Sorry that he is going to prison. Because he certainly doesn't sound—through counsel—like he's sorry about the insider-trading that he was convicted of in August.
“Doug Whitman maintains his innocence and looks forward to vindication on appeal,” David Anderson, another Whitman lawyer, said in a statement.
Whitman had better hope that the judges on the Second Circuit see things differently from Rakoff, who called the evidence against him "quite overwhelming," and who used his sentencing to accuse Whitman of a felony that he was not charged with.
“I think, frankly, he repeatedly perjured himself,” Rakoff said.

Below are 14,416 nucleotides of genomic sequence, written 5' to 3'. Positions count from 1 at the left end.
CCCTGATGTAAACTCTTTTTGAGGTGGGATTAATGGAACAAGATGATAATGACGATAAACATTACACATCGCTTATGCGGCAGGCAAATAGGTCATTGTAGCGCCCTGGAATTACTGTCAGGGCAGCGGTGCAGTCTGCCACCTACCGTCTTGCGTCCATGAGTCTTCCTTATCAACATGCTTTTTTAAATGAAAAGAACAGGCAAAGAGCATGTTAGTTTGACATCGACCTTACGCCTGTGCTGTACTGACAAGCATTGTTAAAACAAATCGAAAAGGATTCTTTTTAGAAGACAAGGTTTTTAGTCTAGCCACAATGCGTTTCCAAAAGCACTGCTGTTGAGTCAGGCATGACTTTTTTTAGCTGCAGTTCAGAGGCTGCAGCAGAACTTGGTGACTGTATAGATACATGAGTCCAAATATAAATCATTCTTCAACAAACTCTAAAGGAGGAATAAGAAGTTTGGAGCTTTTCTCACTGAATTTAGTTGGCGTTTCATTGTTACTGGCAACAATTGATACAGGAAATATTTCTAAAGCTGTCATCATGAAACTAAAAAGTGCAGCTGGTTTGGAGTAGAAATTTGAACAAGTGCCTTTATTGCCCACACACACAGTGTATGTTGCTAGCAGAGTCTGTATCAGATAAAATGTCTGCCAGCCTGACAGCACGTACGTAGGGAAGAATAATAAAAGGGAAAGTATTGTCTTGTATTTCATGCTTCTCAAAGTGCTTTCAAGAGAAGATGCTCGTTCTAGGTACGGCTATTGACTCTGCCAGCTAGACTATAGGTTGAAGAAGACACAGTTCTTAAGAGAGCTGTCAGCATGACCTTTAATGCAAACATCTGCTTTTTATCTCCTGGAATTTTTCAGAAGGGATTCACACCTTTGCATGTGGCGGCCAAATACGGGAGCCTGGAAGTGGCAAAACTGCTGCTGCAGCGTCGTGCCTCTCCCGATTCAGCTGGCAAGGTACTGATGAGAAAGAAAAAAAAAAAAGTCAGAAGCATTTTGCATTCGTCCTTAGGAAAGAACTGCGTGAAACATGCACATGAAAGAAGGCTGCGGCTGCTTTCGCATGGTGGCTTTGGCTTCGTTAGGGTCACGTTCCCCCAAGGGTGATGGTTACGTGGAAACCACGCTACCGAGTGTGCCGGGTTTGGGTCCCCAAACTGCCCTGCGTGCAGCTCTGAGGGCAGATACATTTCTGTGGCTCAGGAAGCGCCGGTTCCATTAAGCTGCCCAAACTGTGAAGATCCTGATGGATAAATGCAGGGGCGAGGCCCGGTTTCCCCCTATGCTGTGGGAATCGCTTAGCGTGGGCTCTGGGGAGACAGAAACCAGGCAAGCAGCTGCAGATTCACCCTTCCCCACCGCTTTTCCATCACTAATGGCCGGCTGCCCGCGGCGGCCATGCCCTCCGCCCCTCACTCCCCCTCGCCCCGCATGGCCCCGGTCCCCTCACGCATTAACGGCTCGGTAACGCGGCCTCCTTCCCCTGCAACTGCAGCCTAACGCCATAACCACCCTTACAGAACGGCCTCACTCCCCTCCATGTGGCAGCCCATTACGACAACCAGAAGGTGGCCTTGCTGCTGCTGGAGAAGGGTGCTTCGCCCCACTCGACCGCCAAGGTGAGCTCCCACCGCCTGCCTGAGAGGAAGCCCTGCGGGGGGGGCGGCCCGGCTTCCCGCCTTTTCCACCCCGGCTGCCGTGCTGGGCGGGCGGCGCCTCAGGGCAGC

Rakoff began his soliloquy by calling Whitman "basically a decent person" before trying to erase any doubt that the former hedge fund manager was quite the opposite. As far as the Honorable Judge Rakoff is concerned, Whitman
was “cavalier and crude in his business dealings even when he wasn’t breaking the law.”
“Mr. Whitman was someone who had no compunctions about going across illegal lines that he was very well aware of and excusing them and even bringing those excuses into the courtroom when that served his interests,” Rakoff said.